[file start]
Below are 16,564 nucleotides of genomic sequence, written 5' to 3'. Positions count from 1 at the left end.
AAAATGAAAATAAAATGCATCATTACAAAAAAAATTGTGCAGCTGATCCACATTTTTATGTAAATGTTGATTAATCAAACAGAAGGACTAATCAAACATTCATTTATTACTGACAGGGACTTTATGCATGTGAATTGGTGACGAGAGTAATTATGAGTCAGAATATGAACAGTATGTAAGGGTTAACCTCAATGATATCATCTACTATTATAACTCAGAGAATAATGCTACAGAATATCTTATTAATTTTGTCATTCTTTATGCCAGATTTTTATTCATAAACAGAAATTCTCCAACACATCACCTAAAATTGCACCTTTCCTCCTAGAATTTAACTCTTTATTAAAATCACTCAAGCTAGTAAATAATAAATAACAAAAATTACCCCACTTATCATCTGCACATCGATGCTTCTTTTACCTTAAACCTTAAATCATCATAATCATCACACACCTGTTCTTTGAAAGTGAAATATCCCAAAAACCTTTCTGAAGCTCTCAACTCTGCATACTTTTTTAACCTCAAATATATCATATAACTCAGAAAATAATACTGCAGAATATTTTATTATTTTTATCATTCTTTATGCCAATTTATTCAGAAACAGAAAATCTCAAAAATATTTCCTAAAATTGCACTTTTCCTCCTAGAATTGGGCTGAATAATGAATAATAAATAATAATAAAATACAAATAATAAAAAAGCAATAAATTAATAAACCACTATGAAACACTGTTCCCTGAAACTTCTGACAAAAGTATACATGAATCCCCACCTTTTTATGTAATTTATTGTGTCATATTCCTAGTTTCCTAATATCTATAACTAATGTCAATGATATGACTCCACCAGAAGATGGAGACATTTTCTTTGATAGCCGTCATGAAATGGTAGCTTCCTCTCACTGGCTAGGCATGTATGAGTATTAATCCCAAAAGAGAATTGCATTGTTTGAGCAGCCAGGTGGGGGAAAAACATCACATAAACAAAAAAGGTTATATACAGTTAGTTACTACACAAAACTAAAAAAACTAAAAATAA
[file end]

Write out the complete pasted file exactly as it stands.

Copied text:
Below are 16,564 nucleotides of genomic sequence, written 5' to 3'. Positions count from 1 at the left end.
AAAATGAAAATAAAATGCATCATTACAAAAAAAATTGTGCAGCTGATCCACATTTTTATGTAAATGTTGATTAATCAAACAGAAGGACTAATCAAACATTCATTTATTACTGACAGGGACTTTATGCATGTGAATTGGTGACGAGAGTAATTATGAGTCAGAATATGAACAGTATGTAAGGGTTAACCTCAATGATATCATCTACTATTATAACTCAGAGAATAATGCTACAGAATATCTTATTAATTTTGTCATTCTTTATGCCAGATTTTTATTCATAAACAGAAATTCTCCAACACATCACCTAAAATTGCACCTTTCCTCCTAGAATTTAACTCTTTATTAAAATCACTCAAGCTAGTAAATAATAAATAACAAAAATTACCCCACTTATCATCTGCACATCGATGCTTCTTTTACCTTAAACCTTAAATCATCATAATCATCACACACCTGTTCTTTGAAAGTGAAATATCCCAAAAACCTTTCTGAAGCTCTCAACTCTGCATACTTTTTTAACCTCAAATATATCATATAACTCAGAAAATAATACTGCAGAATATTTTATTATTTTTATCATTCTTTATGCCAATTTATTCAGAAACAGAAAATCTCAAAAATATTTCCTAAAATTGCACTTTTCCTCCTAGAATTGGGCTGAATAATGAATAATAAATAATAATAAAATACAAATAATAAAAAAGCAATAAATTAATAAACCACTATGAAACACTGTTCCCTGAAACTTCTGACAAAAGTATACATGAATCCCCACCTTTTTATGTAATTTATTGTGTCATATTCCTAGTTTCCTAATATCTATAACTAATGTCAATGATATGACTCCACCAGAAGATGGAGACATTTTCTTTGATAGCCGTCATGAAATGGTAGCTTCCTCTCACTGGCTAGGCATGTATGAGTATTAATCCCAAAAGAGAATTGCATTGTTTGAGCAGCCAGGTGGGGGAAAAACATCACATAAACAAAAAAGGTTATATACAGTTAGTTACTACACAAAACTAAAAAAACTAAAAATAA